The Return of George Washington: 1783-1789 by Edward J. Larson (William Morrow, $29.99, 357 pages)
In retrospect, Washington’s ascent to the presidency seems so foreordained as to need no explanation. It appeared so at the time as well. Virtually everyone expected it, yet Washington’s closest friends and advisors… felt a need to encourage him.
The Return of George Washington by Edward J. Larson may be a totally accurate account of a significant period in the life of Washington, but I found it to be rather flavorless and colorless. The reader learns how it was that Washington was drafted into accepting the role of this country’s first president, but never gets close to understanding who or what he was as a man, a living person. The Washington presented by Larson is gloomy and pessimistic and anguished; writing that he saw “nothing but clouds and darkness before me” in serving as president. Others have painted a portrait of a man who was quite intelligent, cunning and ambitious. He was certainly nothing if not courageous, leading a rag-tag volunteer army against what was then the most powerful nation on earth.
This account contains a few typos that will hopefully be corrected in the trade paper version. Larson also relies upon some strange word selections (“proroguing”) that may reflect an overly academic style.
If one has never read a biography of Washington, this is not a bad place to start but it only covers the period after the Revolutionary War through Washington’s death. There are fuller accounts. The strongest section deals with the machinations of the Constitutional Convention. Law students may find it interesting.
A better choice of a Washington bio fortunately remains in print, Washington: The Indispensable Man by the late James Thomas Flexner (first published in 1974). That account won a National Book Award for biography and a special Pulitzer Prize citation. It is the account of Washington’s life to read; an account that is full, rich, complete and completely convincing when it comes to detailing the greatness of Washington, the man.
Note: The Los Angeles Times labeled Flexner’s biography of Washington, “The most convincing evocation of the man and his deeds in one book.”
A review of The Corrections: A Novel by Jonathan Franzen.
Bunco Babes Gone Wild by Maria Geraci Berkley Trade, $14.00, 316 pages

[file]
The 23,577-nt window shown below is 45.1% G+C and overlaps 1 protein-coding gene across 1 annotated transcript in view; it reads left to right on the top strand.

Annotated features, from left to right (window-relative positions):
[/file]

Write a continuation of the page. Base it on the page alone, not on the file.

Bunco Babes comes disguised as a Jennifer Weiner-like chick-lit novel. Like Weiner’s Best Friends Forever, it starts off jerky and disjointed before changing gears and offering the promise of a good story. But in Babes this preface is just a façade, as the story degrades into a sex romp with characters having sex in near-public places. The story is supposedly about Georgia, whose divorced boss/boyfriend does not want to commit to her so she runs off to Florida to lick her wounds – among other things – at her sister’s house. There she runs into a Latin hunk (“Mr. Hunky” to her and her sister’s friends), whose chest muscles are always heaving.
Eventually Georgia begins to forget her ex-employer as she has sex in an exhibit hall closet with Mr. Hunky while hundreds of guests attend a major function at the junction. Author Geraci supposedly warrants a pat on the back for ensuring that her Mr. Hunky uses a condom while jumping on Georgia; he’s a so-called “safe driver.”
Our mothers and aunts read racy novels like those written by Harold Robbins. The Carpetbaggers or A Stone for Danny Fisher would be considered to be of National Book Award quality when compared to the ultra-trashy Babes.
Reprinted courtesy of San Francisco Book Review.
A talented young writer wins the 2007 National Book Award for a serious novel about the Vietnam War. Then he decides to sell a four-part retro breezy crime serial to Playboy magazine. Okay, so it did not make sense to me either, and that serial here becomes an under-200-page tale that reads like a rejected script for Miami Vice. The dialogue reads a lot like a middle-schooler’s first attempt at writing. But then, some may find this sample fascinating: “You know where he lives, right?” “Yes.” “Fine. I said we had ten percent of a plan. It’s more like two percent. I gotta get some smokes.”
Sometimes less is more. In this case, less is less. And, oh yes, there are a number of characters who you just know from the first few pages are going to fight it out at the end of this not-at-all-disguised shaggy dog story.
Is this Johnson’s idea of a $23 practical joke? I don’t know, but let’s just hope that Playboy paid him a Ferrari’s trunk full of money, because recovering from this is going to be a long shot. Bang!
Farrar, Straus & Giroux, $23.00, 196 pages
Reprinted courtesy of Sacramento Book Review.